In Ireland, the two greatest causes of death in calves under one month of age are calf scour and pneumonia.

Post-mortem data shows that a common problem with these calves is that they have failed to receive a sufficient level of passive immunity.

During the recent Teagasc/Animal Health Ireland (AHI) CalfCare webinar, the key areas to consider for reducing the prevalence of these issues were discussed by vet and assistant professor with UCD School of Veterinary Medicine Catherine McAloon; vet with AHI Michelle McGrath; and research officer with Cork Regional Vet Lab Ciara Hayes.

Two pillars of prevention

The control and prevention of calf scour and pneumonia can be divided into two pillars. Pillar one involves reducing the disease pressure in the calf’s environment.

This includes a well-designed calf-rearing shed with good ventilation and drainage, adequate space allowance for calves, a sufficient level of clean, dry bedding and attention to detail around hygiene in terms of feed and feeding.

The ability of the calf to absorb these antibodies decreases every hour from birth

Pillar two focuses on maximising the calf’s own immune system. It is important to remember that a calf is born without any protective immunity.

They therefore depend entirely on the quality and quantity of colostrum fed in the first few hours of life to provide them with a sufficient level of antibodies for the first three to four weeks of life, until their own immune system develops.

The ability of the calf to absorb these antibodies decreases every hour from birth and has stopped completely by the time the calf is 24 hours old. It is therefore important to follow the 1–2–3 rule of colostrum management.

  • 1 – Feed the cows’ first milk.
  • 2 – Within two hours of birth.
  • 3 – At a rate of 3l/feed.
  • Measuring colostrum quality

    It is recommended that farmers test the quality of the colostrum being produced on their farm. This can be easily done using a Brix refractometer. At a cost of less than €30, it is a good investment on all farms.

    Simply place a few drops of colostrum on the glass prism, ensuring the entire surface is covered, close the cover and ensure there are no air bubbles in the sample. Hold the device perpendicular to a light source to look through the lens.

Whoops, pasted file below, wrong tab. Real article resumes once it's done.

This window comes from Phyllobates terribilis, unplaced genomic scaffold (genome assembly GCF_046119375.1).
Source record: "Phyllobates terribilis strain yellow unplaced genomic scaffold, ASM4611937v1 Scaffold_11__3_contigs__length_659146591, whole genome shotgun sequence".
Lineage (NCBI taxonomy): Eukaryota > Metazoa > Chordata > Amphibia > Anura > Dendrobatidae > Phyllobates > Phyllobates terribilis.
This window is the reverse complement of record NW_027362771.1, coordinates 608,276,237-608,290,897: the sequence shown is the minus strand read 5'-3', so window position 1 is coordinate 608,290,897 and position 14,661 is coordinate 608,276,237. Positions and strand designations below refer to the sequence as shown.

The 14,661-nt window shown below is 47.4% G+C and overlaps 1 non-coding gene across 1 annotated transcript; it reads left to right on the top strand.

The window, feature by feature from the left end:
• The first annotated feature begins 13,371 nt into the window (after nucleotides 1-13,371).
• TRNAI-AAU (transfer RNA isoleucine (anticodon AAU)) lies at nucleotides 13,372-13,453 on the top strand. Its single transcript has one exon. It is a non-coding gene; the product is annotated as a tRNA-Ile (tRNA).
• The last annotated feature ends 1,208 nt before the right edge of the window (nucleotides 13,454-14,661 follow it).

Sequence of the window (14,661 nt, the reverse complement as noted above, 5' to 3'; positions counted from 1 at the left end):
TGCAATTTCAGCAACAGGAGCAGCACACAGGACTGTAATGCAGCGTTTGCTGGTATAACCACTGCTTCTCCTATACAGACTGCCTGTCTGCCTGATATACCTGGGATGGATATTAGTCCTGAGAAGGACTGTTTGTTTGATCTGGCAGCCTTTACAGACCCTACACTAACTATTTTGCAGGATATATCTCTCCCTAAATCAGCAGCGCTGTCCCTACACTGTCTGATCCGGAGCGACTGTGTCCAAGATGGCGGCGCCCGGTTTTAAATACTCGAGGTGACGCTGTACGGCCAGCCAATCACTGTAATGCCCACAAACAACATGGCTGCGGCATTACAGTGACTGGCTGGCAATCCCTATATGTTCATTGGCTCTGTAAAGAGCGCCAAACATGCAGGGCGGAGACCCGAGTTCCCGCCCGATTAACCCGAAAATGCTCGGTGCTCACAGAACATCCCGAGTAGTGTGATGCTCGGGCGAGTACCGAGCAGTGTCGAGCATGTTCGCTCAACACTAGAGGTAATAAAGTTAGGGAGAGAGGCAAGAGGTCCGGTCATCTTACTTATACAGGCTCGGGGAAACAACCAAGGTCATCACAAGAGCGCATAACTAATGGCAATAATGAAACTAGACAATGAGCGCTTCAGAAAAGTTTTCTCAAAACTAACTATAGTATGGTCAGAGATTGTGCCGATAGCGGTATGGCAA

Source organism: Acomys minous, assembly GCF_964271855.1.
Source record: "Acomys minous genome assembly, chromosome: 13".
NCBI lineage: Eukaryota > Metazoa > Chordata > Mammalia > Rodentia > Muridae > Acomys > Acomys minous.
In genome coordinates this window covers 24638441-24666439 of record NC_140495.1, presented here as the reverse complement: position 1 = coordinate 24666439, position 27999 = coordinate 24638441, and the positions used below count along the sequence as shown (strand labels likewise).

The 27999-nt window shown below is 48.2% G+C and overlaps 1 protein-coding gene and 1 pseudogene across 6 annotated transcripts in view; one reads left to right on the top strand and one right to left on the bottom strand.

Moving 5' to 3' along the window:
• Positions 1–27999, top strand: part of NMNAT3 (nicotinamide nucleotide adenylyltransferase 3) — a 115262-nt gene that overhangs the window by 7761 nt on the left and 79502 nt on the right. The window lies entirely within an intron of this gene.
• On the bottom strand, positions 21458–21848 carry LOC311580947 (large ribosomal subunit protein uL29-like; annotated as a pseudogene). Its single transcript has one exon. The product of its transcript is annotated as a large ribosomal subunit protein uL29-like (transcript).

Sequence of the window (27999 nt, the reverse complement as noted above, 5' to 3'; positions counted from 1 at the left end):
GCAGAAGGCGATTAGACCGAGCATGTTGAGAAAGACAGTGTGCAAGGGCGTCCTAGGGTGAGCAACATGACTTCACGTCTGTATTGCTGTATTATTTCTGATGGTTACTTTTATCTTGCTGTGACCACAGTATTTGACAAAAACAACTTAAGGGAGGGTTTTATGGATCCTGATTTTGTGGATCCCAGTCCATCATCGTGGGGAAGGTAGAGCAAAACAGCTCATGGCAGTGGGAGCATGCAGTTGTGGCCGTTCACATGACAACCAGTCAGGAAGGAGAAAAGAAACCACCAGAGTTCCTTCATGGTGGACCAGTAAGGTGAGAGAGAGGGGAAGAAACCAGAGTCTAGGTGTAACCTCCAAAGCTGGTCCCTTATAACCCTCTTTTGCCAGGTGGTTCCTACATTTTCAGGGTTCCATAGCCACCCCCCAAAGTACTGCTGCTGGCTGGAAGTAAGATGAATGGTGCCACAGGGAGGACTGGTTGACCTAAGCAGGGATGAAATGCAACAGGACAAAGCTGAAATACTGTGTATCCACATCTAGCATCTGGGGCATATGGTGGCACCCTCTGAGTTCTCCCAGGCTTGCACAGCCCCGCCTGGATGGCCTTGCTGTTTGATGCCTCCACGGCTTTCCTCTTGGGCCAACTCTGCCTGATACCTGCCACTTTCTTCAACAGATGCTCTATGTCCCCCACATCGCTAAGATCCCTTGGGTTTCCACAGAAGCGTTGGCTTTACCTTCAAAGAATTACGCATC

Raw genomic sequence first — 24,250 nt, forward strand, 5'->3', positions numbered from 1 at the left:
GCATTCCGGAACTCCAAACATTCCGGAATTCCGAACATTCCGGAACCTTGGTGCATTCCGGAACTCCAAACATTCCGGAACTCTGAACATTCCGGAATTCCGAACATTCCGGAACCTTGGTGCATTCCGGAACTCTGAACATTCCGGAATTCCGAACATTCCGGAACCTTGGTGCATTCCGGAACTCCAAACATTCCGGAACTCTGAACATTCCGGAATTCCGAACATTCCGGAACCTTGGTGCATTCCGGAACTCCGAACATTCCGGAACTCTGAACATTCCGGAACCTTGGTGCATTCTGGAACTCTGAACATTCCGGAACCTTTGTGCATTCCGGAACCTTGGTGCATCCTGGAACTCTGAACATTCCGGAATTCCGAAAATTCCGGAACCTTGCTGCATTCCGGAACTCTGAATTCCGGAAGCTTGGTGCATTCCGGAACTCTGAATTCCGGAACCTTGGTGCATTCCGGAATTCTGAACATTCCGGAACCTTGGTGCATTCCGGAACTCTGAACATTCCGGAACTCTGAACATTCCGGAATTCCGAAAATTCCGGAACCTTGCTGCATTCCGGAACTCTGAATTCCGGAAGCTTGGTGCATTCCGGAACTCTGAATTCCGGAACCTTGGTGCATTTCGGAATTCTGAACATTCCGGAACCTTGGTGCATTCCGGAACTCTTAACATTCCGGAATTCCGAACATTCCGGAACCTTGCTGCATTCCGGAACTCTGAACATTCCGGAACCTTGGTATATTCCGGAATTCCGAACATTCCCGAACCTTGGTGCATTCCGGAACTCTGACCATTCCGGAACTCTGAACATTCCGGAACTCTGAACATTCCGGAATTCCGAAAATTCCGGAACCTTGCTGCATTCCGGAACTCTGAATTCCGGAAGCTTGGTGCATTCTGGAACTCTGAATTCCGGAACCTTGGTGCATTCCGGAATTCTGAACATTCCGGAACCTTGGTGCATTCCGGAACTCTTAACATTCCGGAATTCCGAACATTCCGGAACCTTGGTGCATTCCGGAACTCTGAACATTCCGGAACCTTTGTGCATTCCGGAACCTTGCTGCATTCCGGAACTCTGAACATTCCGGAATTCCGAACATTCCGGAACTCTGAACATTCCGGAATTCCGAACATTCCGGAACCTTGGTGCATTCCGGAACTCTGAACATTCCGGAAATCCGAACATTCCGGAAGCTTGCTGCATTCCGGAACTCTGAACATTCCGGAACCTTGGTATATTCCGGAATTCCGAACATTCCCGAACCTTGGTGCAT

Colostrometers work using specific gravity and the result can be affected by the temperature of the colostrum sampled

    The scale on the refractometer ranges from 0 to 30.

    The higher the reading from the colostrum, the better the quality, with a minimum value of 22 required to be deemed sufficient.

    Colostrometers are also used on some farms.

    However, they are not as accurate as a Brix refractometer. Colostrometers work using specific gravity and the result can be affected by the temperature of the colostrum sampled.

    Poor-quality colostrum

    If testing colostrum highlights a quality issue on farm, there are a number of options for farmers.

    Immediately, for the calf that is to be fed the colostrum, the best option is to have a backup of high-quality colostrum stored on farm for use in such situations.

    Surplus high-quality colostrum can be stored in the freezer for up to a year without quality being affected.

    Thawing colostrum should be done in water no hotter than 50°C, so as not to damage the antibodies during the process.

    Longer-term, you need to look at the cow’s diet

    Where this is not available, another option is to feed more of the lower-quality colostrum to try to get a sufficient level of antibodies into the calf. This is not always possible though, as calves may not be physically able to consume enough colostrum.

    Longer-term, you need to look at the cow’s diet. Is the overall silage quality good enough? Are intakes at a sufficient level? Is the crude protein level of the diet 12% or greater?

    Collection protocol

    Once a cow calves, she immediately changes from producing colostrum to producing milk. Therefore, the quality of the colostrum is highest at the time of calving. Where colostrum is to be collected, it should be done as close to the point of calving as possible.

    Hygiene when collecting colostrum is very important, as a high bacteria count in the sample will reduce the calf’s ability to absorb antibodies.

    There should be a designated container which is only used for collecting colostrum. Always wash all equipment thoroughly between uses.